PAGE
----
Food

Along with regular exercise and veterinary care, providing good quality food is the best way you can contribute to your pet's health.

These are the basic nutrients every pet needs:

  • Water is the most essential nutrient in any diet. Ensure your pet can access fresh, clean water at all times.

  • Carbohydrates supply energy and come from sugars, starch and fibre from plant sources. Carbohydrates help energize the brain and muscles, making your pet bright and active.

  • Fats also supply energy and, in the right amounts, help build strong cells and promote nutrient absorption. However, too much fat can lead to  obesity-related health problems.

  • Proteins are required for a healthy coat, skin and nails. Your pet's body uses the amino acids in proteins to make enzymes and hormones in the blood stream and to maintain a healthy immune system. Proteins can come from plant and meat sources but cats and dogs do best on a high-quality animal protein.

  • Vitamins and minerals help regulate many body systems. For example, your pet needs the minerals calcium and phosphorous for strong bones. Antioxidant vitamins like vitamin E and C help boost your pet's immune system during times of stress.

How can I make sure my pet's diet is healthy?

We strongly recommend that you:

  • Feed premium pet foods. Premium foods offer high-quality ingredients and are made by companies specialising in nutritional research. Feeding generic pet foods may lead to obesity, irregular bowel movements or excess intestinal gas.

  • Make sure the food is fresh. When you purchase pet food, check for freshness and purchase only the amount necessary for your pet. Store pet food in a cool, dry place and keep it tightly closed. Discard uneaten food and always place fresh food in a clean bowl. In general, dry food (or kibble) is preferred for maintaining dental health and minimizing tartar build-up. Soft, canned food tends to be more palatable and can be stored for longer.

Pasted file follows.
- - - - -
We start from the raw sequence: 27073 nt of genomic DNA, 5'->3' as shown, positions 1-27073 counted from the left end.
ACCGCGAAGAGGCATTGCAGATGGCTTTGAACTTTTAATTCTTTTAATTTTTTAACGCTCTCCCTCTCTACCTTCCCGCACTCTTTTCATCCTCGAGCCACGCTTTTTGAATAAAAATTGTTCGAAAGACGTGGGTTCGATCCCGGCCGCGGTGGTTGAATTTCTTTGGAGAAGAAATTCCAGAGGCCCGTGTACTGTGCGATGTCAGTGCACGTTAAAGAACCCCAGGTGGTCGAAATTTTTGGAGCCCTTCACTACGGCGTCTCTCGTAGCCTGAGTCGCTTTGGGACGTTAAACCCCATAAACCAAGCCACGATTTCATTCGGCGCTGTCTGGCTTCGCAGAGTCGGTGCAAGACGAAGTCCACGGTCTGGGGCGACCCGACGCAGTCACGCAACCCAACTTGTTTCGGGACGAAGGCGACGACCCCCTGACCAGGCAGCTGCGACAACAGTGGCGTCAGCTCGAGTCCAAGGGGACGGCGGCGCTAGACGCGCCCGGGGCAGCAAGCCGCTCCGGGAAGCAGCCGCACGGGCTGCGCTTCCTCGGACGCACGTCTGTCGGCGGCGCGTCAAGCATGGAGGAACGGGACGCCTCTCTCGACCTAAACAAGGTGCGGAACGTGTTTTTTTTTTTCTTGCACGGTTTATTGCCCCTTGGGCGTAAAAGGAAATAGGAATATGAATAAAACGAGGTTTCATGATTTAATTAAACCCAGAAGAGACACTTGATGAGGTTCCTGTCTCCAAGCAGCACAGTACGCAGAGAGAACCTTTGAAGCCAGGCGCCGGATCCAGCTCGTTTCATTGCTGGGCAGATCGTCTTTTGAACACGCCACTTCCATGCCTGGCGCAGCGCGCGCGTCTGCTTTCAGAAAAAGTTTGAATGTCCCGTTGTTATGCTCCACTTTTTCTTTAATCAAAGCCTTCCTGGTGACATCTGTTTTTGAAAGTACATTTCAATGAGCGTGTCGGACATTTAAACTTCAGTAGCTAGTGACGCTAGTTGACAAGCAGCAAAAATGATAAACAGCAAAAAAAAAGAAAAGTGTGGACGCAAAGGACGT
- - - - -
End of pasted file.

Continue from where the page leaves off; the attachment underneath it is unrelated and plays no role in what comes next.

• Feed the right amount. Ask us or check the label for how much to feed according to your pet's ideal weight (not necessarily the same as their current weight). Avoid feeding pets as much as they want or feeding a large amount at one time. Doing so can lead to obesity, gastrointestinal upset or even bloat, a life-threatening condition.

  • Avoid exercising your pet straight after feeding as this also increases the risk of bloat.

  • Maintain a daily routine. A regular schedule will help your pet keep normal bowel movements and avoid indoor accidents. Younger pets need to be fed more frequently as they are usually more energetic and burn more calories.

  • Avoid "people" food. Your pet's digestive system is simpler than yours and can easily be upset by changes. Feeding table scraps will result in an unbalanced diet, can cause stomach upsets or even cause life-threatening inflammation of the pancreas.

Life Cycle Feeding

Your pet's nutritional requirements will change as they age. Puppies need puppy food because it is higher in energy, calcium and protein but feeding it to an adult dog can lead to obesity. Likewise, older pets may need diets restricted in fat and supplemented with fibre for their optimum health. Many premium senior diets also contain additives to assist in the management of arthritis and can make your pet more comfortable.

Please give us a call at Mont Albert Vet on 9890 1728 to discuss your pet’s nutritional needs. We can recommend a diet for your pet that will give them optimum quality and length of life.

Remember, you are what you eat, and so is your pet!